Turkey’s Alawite Community Worried About Syria Conflict
While the Turkish government is among those at the forefront of condemning Syria’s brutal crackdown on dissent, the country’s large Alawite minority, known as Alevis in Turkey, has a different perspective.
At a meeting of Alevis in central Istanbul, Ali Kenanoglu, speaks about the situation in Syria and criticizes the Turkish prime minister’s strong support for the Syrian opposition.
Kenanoglu is the head of the Hubyar Sultan Alevi cultural society in Istanbul. He says the prime minister’s support may play well among the mainly Sunni supporters of the ruling AK party, but it is creating growing unease among Alevis in Turkey.
He says the attitude of the prime minister and government is really worrying many Alevis. He says the Syrian opposition is not about democracy. Kenanoglu says some of the groups fighting the Syrian government invoke fears among Alevis of persecution they suffered in the past from Sunni leaders.
Last month, Turkish Alevis rallied close to the Syrian border in support of Syrian President Bashar al-Assad. That was a step too far for most Alevis in Turkey, says Kamil Aykanat, head of the Haci Bektas Culture Foundation, another Alevi group based in Istanbul.
But Aykanat says while there are some religious and cultural differences between Syrian Alawites and their Turkish cousins, they share a common identity.
He says his people are Anatolian Alevis and those in Syria are Arab Alevis. But he says wherever you go in the world, if you use the word Alevi or Alawite, you are connected by a brotherhood.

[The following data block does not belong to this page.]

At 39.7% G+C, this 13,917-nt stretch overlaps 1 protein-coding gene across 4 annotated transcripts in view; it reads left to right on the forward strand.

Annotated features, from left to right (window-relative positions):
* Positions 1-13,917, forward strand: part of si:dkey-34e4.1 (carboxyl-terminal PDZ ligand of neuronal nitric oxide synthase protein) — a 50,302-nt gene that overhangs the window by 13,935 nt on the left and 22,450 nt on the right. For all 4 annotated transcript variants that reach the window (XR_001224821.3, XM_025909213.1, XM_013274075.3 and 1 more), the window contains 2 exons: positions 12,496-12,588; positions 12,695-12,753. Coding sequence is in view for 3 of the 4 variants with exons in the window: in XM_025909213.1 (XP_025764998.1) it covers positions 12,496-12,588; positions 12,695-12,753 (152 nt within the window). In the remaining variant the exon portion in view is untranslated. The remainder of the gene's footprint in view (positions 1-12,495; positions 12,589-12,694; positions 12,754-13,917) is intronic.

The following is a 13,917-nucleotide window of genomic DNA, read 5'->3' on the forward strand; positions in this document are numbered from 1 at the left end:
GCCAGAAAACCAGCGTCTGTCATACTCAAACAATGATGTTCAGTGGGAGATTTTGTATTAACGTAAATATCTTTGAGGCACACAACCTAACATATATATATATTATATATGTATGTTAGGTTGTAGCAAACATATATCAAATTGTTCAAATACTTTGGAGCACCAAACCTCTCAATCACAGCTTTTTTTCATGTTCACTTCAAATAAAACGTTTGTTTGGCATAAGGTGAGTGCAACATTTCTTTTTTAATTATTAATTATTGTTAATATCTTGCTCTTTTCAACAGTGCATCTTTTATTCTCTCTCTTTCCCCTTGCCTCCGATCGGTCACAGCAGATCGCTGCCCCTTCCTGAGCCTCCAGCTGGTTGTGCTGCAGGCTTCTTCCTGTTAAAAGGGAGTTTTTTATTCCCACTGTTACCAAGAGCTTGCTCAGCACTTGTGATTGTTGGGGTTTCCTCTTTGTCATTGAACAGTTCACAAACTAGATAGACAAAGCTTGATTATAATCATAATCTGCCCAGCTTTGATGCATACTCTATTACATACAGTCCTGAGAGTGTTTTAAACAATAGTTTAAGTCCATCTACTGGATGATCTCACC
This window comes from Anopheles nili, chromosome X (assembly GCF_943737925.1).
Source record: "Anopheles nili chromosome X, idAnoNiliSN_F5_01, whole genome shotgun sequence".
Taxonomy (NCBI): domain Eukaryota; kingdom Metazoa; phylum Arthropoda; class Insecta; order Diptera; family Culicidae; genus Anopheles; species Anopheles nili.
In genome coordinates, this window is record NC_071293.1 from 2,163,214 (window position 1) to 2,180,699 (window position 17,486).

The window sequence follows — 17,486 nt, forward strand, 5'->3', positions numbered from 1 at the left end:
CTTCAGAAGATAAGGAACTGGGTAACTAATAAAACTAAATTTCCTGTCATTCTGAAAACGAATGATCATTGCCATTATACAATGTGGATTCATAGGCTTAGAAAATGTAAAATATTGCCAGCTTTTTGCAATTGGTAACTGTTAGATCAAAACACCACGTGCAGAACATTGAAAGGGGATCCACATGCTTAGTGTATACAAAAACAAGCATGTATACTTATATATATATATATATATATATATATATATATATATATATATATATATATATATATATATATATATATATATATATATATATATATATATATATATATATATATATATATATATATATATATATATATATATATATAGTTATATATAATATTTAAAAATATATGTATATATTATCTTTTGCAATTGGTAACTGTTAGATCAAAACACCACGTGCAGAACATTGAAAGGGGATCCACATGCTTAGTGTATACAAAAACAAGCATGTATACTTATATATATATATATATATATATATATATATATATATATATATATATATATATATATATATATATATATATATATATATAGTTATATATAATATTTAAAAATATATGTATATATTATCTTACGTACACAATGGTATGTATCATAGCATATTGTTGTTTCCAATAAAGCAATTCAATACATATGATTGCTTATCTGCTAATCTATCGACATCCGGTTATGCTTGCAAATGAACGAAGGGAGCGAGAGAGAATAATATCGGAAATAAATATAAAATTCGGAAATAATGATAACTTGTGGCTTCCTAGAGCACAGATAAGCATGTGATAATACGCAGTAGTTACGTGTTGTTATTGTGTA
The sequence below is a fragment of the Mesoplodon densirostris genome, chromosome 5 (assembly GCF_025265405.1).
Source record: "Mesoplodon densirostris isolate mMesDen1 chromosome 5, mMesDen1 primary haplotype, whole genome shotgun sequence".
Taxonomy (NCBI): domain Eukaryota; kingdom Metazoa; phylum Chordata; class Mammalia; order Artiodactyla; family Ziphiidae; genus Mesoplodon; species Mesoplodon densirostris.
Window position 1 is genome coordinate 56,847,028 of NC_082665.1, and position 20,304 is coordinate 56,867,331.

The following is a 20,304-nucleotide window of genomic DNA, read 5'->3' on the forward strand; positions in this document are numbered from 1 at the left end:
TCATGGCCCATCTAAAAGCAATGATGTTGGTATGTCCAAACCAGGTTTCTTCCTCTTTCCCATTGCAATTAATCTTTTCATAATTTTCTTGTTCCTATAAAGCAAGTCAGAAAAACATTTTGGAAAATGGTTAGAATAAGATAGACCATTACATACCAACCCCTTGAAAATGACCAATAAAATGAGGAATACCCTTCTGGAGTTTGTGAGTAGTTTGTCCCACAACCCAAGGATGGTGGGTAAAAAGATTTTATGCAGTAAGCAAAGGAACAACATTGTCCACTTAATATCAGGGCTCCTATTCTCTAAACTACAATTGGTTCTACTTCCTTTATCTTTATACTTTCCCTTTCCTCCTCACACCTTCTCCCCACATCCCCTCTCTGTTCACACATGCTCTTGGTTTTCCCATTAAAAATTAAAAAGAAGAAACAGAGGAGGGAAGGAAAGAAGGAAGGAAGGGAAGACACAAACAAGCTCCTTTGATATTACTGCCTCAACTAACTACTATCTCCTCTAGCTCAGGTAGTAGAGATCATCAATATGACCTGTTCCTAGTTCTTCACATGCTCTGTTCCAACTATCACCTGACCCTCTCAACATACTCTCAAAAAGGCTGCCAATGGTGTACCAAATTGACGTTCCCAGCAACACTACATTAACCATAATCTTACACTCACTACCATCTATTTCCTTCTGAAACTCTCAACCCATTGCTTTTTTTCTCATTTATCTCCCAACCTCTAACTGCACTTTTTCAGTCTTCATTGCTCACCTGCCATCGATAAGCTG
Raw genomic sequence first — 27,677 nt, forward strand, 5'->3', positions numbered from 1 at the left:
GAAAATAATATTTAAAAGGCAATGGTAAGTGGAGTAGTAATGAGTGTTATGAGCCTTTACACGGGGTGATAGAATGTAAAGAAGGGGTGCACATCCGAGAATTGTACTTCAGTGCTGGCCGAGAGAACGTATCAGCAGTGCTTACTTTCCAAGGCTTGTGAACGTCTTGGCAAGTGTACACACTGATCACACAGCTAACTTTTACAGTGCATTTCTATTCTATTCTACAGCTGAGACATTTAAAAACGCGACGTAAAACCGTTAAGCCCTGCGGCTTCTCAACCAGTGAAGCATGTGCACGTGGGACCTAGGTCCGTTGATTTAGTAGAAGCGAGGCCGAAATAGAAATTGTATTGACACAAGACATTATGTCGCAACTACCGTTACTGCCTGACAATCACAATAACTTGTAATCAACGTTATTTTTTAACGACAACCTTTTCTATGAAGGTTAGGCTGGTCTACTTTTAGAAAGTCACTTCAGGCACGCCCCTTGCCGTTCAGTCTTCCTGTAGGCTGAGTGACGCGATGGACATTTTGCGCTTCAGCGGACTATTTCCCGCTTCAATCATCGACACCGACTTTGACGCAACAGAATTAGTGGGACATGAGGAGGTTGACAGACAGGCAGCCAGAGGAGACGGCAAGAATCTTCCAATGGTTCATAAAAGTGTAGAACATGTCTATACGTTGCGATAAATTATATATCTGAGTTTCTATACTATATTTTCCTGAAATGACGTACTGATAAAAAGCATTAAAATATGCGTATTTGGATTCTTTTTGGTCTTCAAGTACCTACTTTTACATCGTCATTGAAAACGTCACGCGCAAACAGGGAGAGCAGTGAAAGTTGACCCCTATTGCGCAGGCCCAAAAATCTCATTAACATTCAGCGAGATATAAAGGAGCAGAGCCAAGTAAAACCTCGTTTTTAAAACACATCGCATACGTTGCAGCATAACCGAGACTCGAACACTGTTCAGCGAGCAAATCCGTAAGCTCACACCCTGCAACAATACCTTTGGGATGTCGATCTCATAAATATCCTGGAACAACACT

There are no official figures for the Alevi population in Turkey, as their religious beliefs are not recognized by the state. But it is believed that they make up as much as a quarter of the Turkish population.
Many Turkish Alevis are deeply suspicious of the Sunni roots of the ruling AK party, according to political commentator Soli Ozel of the Turkish Newspaper Haberturk. He says those suspicions are getting worse with the government increasingly perceived by Alevis to be taking a pro-Sunni stance towards Syria.
“In a region where the lines and swords are drawn along sectarian lines, I really don’t know how Turkey can actually keep itself above the fray. And what kind of impact this might have on Turkey’s own Sunni Alevi divide remains to be seen. But that creates some tension in my view,” Ozel said.
Alevis do not pray in mosques, and men and women worship together. They are viewed with suspicion, if not outright hostility, by many in Turkey’s Sunni majority.
Turkish Alevis have been the victims of persecution and widespread killings. The most recent, in 1993, took place when dozens of Alevis attending a cultural festival died when their hotel was set on fire by a pro-Islamic mob.
Culture foundation head Aykanat says there is growing concern that if the current crisis in Syria descends into a Sunni-Alawite conflict, it may spill over into Turkey.